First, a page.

Paul Myrvold’s Theatre Notes Review of FIFTEEN MEN

Without looking at the press release for Colin Speer Crowley’s play, Fifteen Men in a Smoke-Filled Room, I conjured up mental images of political comedy with over-fed men puffing on stogies while they harangue and scheme and plot ways to subvert the republic and line their pockets with filthy lucre. That is not the game plan for this play. No, it is rather a drama about the sadness of Warren Gamaliel Harding, a reluctant candidate for the 1920 Republican nomination for president. Set in a room in Chicago’s Congress Hotel on the night of June 11th, the action starts with a lively phone call received by Harding’s campaign manager, Harry M. Daugherty (energetic, flamboyant John W. Combs), who wheedles and finesses and connives to steer his candidate to win the nomination. Historically, there was a smoke-filled room, and, eventually, Harding was nominated on the tenth ballot.

Warren G. Harding (David Hunt Stafford in a somewhat subdued performance) was a sitting senator who wanted nothing more than to return to his native Ohio and live out his life with his young paramour, Nan Britton (smiling, winsome Sarah Walker) and the child they had conceived. There was of course a wife, Florence Kling Harding (Roslyn Cohn in an arch, vitriolic performance), who, because of an astrologer’s portentous reading, feared the future for both her husband and herself. Another politico who was in that legendary smoke-filled room, George Harvey (Kevin Dulude, who also takes on the role of the hotel’s French headwaiter), jousts with the campaign manager, pressuring him to get the job done.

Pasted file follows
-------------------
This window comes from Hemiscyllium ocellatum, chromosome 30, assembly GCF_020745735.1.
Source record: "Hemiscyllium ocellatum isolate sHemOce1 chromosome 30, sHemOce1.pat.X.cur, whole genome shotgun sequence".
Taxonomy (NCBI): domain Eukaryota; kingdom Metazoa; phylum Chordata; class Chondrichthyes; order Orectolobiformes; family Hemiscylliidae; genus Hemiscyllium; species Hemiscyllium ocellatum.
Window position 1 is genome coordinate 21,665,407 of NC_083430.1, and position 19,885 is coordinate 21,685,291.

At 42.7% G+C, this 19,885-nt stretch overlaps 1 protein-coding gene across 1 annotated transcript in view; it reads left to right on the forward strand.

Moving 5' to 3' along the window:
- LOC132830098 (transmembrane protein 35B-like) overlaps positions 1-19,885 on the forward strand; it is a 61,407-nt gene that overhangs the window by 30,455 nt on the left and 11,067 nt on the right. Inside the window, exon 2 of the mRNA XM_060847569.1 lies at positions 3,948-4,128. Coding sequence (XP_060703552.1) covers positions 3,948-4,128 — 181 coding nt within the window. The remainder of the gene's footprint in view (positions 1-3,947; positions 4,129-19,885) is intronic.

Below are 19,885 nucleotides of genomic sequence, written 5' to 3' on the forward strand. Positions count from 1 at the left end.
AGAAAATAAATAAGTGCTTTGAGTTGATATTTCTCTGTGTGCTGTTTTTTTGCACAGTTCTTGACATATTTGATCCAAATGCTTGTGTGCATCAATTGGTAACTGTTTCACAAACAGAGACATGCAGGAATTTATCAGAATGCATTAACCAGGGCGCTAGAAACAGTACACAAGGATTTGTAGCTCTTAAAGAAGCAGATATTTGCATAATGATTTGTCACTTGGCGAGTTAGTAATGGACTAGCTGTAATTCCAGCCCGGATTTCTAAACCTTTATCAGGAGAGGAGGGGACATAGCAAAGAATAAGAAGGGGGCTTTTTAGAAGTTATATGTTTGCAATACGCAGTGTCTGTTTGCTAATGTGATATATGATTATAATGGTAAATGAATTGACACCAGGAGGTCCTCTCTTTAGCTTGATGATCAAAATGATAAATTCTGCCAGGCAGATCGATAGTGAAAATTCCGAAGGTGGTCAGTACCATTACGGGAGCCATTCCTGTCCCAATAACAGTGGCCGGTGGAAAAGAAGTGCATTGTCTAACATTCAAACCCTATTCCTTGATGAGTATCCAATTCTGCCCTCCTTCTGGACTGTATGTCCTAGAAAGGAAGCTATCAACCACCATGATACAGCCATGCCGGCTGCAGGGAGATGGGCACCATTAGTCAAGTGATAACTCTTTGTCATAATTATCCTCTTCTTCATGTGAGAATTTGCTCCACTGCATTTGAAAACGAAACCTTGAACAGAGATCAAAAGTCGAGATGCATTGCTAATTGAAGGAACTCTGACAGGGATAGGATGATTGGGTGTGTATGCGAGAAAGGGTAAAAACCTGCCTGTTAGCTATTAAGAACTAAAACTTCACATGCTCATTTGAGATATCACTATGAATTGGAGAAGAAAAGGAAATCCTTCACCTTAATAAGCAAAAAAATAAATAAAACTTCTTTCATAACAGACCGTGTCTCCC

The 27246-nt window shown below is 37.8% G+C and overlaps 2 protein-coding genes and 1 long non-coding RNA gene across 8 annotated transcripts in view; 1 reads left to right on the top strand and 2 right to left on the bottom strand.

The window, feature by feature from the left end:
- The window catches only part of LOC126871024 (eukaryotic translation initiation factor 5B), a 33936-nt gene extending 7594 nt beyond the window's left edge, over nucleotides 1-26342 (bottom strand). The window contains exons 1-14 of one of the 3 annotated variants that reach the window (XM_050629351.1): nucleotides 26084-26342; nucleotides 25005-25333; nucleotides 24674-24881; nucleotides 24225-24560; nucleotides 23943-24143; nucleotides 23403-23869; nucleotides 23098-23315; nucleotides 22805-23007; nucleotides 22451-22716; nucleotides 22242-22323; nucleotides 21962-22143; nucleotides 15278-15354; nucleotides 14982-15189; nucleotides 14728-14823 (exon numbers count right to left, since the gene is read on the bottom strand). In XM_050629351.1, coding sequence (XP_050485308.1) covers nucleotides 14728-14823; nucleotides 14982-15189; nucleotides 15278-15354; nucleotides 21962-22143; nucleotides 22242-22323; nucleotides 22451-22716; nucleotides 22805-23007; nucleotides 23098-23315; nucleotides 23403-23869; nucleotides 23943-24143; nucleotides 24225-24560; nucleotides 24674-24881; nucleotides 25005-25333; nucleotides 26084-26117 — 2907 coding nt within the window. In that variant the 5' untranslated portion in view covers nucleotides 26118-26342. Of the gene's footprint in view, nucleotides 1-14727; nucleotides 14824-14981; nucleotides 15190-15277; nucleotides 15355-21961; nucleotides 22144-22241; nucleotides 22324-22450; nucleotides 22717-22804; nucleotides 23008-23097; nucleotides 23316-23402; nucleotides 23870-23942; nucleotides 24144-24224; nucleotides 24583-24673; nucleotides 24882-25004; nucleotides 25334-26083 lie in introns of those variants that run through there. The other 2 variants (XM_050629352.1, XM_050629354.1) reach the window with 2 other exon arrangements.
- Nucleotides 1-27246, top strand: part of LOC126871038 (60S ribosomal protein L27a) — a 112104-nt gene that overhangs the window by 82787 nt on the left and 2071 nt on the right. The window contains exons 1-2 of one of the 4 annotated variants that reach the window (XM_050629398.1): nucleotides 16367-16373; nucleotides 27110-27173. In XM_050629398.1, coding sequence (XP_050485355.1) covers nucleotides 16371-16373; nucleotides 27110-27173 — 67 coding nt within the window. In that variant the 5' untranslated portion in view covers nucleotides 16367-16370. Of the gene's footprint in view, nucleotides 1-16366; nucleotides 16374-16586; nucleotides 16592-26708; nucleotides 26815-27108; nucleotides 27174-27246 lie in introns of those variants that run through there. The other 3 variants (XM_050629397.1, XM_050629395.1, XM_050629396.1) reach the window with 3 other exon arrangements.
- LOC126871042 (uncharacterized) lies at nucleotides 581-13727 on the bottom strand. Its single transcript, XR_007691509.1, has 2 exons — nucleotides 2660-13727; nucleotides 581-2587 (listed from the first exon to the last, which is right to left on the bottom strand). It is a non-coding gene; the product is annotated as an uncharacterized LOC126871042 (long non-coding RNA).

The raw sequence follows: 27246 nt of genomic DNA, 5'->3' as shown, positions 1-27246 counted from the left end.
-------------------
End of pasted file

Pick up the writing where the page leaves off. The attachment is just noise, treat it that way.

The structure of the ninety-minute play calls for a series of lengthy, two-character scenes, between which a radio announcer (Roger K. Weiss) appears upstage revealed on a platform behind a semi-transparent wall. He delivers news of Harding’s progress through future time, while the characters remain in the time of the convention.

Fifteen Men in a Smoke-Filled Room is an obvious choice for out political times, but it does not spark the interest that one might expect. Warren G. Harding famously called for a return to “normalcy” after the horrors of the World War I and the plague of the Spanish influenza that infected 500 million people world wide. He was popular with the people, but lost historical standing after his death when such scandals as Tea Pot Dome and his relationship with Nan Britton came to light. In history he is regarded very lightly, if at all. It does, however, have some parallels to the current moment.